5 Safety Tips for Traveling with your Dog in the Car

102 Flares Twitter 0 Facebook 0 Google+ 2 Reddit 0 StumbleUpon 0 Pin It Share 98 LinkedIn 0 Email -- Buffer 2 Filament.io 102 Flares ×

5 safety tips for traveling with your dog in the car
For many of us our dogs are our family and we don’t want to leave them behind when we travel. There are a few things you can do to make sure the trip is safe and secure for your dog.

Tags – This is one of the most important things in my opinion. Sometimes things happen and you want want your dog found. Many dogs have micro-chips but you will also want to make sure that you have a sturdy collar and an up to date tag with your dog’s name, your address, and your cell phone number.  Also have an up to date picture of your dog that can be photocopied to pass around, to make it easier for others to recognize and safely return if they get lost.

Travel Kit – You pack a travel pack for yourself so why not pack for your dog too. We make sure to have extra bowls, bottles of water, pooper scooper, and waste bags. Don’t forget the dog treats and favorite toys. Being prepared helps keep your dog calm.

Safety harness or leashes- Leash your pet for their own security and do make sure that it is a long leash. They will be hyperactive during the journey and the long leash will give them enough freedom yet put certain limitations on them. Also a safety harness is a better option than a collar as it is easier to attach a leash to a harness than a collar and also a cat can slip out of a collar but not from a harness.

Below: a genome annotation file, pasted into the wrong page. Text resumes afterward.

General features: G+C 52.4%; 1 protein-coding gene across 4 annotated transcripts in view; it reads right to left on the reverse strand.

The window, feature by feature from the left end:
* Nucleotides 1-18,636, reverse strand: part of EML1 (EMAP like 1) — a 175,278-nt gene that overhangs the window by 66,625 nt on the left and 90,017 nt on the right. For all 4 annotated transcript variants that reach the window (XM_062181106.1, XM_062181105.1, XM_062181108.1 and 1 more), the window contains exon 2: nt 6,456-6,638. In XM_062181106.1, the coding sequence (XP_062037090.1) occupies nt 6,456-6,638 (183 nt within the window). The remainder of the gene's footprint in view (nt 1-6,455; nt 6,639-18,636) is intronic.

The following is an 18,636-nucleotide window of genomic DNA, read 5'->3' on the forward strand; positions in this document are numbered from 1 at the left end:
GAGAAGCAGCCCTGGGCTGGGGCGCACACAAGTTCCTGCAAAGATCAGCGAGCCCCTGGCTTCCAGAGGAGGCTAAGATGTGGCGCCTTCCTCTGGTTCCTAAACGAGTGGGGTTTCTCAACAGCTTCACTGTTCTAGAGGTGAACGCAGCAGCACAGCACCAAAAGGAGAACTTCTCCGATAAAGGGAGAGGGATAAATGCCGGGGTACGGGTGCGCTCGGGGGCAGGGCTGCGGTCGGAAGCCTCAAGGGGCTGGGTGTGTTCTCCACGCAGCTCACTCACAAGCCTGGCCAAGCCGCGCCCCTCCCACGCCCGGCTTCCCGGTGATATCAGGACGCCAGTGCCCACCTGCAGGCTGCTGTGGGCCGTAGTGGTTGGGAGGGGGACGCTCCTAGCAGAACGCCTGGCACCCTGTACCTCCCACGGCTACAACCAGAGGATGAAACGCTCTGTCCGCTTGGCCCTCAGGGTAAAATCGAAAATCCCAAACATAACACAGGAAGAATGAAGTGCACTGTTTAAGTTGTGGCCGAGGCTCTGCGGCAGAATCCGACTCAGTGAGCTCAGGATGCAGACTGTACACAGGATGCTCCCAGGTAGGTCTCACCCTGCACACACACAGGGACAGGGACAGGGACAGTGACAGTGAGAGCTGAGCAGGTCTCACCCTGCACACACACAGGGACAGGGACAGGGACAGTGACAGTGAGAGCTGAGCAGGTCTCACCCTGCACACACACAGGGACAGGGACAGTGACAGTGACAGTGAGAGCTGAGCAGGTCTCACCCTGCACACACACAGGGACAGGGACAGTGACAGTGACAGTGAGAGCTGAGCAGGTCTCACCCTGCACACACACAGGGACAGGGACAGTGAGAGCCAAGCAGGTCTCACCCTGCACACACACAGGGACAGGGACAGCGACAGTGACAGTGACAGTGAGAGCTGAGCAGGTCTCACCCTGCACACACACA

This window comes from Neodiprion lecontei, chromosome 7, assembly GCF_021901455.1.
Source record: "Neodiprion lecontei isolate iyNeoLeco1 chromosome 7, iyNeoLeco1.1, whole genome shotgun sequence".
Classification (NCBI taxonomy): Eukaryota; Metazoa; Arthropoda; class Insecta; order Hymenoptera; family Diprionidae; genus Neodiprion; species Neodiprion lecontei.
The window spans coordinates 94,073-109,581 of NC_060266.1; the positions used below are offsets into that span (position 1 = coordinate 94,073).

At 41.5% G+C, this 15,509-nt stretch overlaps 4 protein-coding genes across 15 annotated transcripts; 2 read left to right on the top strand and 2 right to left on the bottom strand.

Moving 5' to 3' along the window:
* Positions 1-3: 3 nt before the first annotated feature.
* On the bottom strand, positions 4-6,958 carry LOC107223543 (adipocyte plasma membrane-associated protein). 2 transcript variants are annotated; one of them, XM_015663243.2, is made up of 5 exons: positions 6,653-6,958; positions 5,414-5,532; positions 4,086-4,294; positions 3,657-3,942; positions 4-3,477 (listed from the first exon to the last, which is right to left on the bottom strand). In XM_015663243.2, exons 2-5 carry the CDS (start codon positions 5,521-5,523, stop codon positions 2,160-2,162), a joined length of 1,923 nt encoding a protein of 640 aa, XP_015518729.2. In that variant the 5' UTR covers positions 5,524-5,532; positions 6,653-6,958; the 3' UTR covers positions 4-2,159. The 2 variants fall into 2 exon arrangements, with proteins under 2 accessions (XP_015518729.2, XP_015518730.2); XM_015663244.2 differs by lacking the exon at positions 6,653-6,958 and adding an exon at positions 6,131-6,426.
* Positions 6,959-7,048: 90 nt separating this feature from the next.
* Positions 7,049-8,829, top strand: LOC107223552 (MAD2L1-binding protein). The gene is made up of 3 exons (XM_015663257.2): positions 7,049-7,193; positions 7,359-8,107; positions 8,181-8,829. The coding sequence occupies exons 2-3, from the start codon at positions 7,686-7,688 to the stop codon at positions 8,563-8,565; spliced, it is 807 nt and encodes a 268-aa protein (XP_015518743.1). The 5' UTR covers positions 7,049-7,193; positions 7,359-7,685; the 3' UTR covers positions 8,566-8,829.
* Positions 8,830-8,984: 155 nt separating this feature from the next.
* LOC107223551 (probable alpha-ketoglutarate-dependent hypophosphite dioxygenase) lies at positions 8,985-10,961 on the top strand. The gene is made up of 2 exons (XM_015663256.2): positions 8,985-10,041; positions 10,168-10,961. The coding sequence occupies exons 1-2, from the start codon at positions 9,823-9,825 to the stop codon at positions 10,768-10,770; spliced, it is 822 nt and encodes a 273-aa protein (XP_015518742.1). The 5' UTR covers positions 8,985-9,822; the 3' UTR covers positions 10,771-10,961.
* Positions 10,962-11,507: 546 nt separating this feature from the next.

Keep the first aid kit handy: Yes, agreed that your pet has all its vaccination in place and it is a docile dog still, however, long distance journeys make your pets restless and they might hurt you by their nails unknowingly. That’s when a first aid kit would come handy.

Car sickness– This is rarer in dogs that have been used to car travel since they were puppies but can still be a problem in some dogs. To help combat this, make sure the dog can see out of a window and also make sure that there is fresh air – open a window. If it is still a problem, a vet can recommend car sickness products and dosages. Similarly, if you have a dog who just will not calm down enough to get used to car travel. In these cases when you really have to transport your dog it is best to ask your vet for some mild tranquilizers for the dog to ease its stress.

For more pet safety articles, visit a few of my favorite bloggers:


  1. Jenna Wood says

    We keep a kit in the car, mainly in case we run across a stray or lost animal- but it’s come in handy with the dog on travels too. These are all wonderful tips to keep in mind!


Leave a Reply

Your email address will not be published. Required fields are marked *